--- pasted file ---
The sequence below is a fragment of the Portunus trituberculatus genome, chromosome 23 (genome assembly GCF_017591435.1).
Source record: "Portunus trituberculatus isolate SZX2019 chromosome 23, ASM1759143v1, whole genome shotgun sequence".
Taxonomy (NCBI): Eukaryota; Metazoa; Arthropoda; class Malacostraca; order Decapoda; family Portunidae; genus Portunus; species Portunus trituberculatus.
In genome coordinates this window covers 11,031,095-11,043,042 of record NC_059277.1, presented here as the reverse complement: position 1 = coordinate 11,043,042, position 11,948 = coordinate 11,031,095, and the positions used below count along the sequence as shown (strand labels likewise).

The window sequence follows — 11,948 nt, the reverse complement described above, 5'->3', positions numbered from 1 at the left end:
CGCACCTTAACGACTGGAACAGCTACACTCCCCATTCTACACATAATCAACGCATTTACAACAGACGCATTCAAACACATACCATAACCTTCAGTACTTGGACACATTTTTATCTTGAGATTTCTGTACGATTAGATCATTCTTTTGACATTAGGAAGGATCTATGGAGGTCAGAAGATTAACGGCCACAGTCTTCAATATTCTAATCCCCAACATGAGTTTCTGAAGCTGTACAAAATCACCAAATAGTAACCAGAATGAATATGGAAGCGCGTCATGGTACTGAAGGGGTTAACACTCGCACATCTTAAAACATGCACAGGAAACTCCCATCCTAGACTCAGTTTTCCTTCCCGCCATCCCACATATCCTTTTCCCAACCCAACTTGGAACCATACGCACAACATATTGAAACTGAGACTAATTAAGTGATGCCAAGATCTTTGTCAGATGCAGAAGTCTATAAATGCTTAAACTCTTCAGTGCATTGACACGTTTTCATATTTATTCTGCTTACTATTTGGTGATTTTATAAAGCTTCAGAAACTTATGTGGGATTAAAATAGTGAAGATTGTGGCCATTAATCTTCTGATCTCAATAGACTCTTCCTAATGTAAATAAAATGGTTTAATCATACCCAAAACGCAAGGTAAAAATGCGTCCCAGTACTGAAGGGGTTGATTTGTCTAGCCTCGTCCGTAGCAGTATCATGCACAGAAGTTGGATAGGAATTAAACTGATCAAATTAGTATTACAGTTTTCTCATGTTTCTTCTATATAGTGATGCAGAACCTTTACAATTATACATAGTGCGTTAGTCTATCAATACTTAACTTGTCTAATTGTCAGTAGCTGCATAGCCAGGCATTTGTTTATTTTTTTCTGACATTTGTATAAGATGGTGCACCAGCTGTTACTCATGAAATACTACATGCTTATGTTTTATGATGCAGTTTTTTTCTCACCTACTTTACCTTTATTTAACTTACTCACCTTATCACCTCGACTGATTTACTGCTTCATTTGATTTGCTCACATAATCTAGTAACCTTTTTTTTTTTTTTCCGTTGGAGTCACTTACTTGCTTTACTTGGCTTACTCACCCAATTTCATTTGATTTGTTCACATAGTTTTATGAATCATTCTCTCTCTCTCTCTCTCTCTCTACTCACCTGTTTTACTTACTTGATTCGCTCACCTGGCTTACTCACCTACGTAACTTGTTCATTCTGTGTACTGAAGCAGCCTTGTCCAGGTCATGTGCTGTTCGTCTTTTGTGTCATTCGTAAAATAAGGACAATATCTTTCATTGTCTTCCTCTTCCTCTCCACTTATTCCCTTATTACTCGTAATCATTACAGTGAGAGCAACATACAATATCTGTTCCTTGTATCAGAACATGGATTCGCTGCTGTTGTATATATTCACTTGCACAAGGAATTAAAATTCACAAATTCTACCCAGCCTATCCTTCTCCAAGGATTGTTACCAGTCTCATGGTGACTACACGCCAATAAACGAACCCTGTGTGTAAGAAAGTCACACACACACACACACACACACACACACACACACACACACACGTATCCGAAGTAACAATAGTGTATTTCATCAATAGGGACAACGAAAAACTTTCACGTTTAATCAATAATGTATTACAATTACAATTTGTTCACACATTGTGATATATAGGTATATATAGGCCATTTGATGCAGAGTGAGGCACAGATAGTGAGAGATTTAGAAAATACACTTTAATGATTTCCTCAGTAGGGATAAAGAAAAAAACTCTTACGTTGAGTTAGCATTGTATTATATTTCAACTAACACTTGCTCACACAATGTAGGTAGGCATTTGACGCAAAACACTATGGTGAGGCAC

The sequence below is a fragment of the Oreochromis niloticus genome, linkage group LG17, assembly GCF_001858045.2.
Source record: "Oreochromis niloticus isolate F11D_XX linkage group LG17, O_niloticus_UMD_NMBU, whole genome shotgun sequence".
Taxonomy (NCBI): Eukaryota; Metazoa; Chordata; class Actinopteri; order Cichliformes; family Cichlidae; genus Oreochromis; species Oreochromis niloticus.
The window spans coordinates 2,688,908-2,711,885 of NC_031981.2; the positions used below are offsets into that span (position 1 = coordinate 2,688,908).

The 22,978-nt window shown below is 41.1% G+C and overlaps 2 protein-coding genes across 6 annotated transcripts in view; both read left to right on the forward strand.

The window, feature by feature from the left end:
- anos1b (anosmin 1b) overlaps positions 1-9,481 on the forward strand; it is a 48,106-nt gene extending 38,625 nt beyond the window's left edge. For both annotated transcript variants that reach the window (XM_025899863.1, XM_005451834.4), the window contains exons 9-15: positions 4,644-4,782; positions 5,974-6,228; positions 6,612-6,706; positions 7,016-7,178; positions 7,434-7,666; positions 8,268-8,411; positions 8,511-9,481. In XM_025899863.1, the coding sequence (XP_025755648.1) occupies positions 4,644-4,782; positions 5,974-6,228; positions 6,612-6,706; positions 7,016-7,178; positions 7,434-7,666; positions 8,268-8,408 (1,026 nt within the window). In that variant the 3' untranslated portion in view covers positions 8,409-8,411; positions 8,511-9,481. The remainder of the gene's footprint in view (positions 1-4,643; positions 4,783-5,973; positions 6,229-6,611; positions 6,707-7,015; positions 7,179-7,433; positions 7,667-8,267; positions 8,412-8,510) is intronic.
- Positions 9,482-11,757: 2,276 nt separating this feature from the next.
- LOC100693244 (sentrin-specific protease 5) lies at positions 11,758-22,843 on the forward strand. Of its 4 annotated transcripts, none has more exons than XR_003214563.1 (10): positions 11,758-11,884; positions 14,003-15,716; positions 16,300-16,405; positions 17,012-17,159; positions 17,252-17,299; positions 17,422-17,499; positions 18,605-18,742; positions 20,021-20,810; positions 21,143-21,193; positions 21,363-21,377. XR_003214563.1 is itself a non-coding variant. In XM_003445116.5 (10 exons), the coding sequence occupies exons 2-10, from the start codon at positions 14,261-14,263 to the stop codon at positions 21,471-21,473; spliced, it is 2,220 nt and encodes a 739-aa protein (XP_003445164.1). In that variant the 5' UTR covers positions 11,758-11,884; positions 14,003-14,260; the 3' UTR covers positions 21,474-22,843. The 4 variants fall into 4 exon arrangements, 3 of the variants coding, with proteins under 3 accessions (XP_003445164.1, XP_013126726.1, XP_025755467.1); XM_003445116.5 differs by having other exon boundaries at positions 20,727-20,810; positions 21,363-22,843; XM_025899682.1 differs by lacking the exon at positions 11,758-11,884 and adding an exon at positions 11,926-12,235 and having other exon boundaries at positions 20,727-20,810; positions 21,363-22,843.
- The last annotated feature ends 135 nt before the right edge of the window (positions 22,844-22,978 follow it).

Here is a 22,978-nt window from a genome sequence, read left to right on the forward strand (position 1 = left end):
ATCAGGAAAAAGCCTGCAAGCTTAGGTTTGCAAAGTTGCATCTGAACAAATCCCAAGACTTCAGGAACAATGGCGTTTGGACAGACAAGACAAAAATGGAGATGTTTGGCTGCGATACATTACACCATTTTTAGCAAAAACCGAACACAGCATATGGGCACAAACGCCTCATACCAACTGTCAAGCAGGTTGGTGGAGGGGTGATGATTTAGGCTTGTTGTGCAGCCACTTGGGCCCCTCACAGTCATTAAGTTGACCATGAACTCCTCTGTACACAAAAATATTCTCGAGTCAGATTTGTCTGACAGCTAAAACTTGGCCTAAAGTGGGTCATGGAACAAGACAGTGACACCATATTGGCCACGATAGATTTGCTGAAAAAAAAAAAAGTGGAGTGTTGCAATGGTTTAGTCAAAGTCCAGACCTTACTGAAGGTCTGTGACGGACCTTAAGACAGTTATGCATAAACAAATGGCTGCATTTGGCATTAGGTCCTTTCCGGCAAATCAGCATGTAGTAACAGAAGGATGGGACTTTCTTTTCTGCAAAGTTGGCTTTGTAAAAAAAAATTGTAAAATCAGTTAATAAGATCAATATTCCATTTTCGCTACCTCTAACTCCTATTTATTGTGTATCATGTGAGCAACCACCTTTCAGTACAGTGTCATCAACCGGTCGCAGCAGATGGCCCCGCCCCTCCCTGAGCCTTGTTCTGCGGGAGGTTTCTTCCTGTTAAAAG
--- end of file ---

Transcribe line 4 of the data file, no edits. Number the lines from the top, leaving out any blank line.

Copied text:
In genome coordinates this window covers 11,031,095-11,043,042 of record NC_059277.1, presented here as the reverse complement: position 1 = coordinate 11,043,042, position 11,948 = coordinate 11,031,095, and the positions used below count along the sequence as shown (strand labels likewise).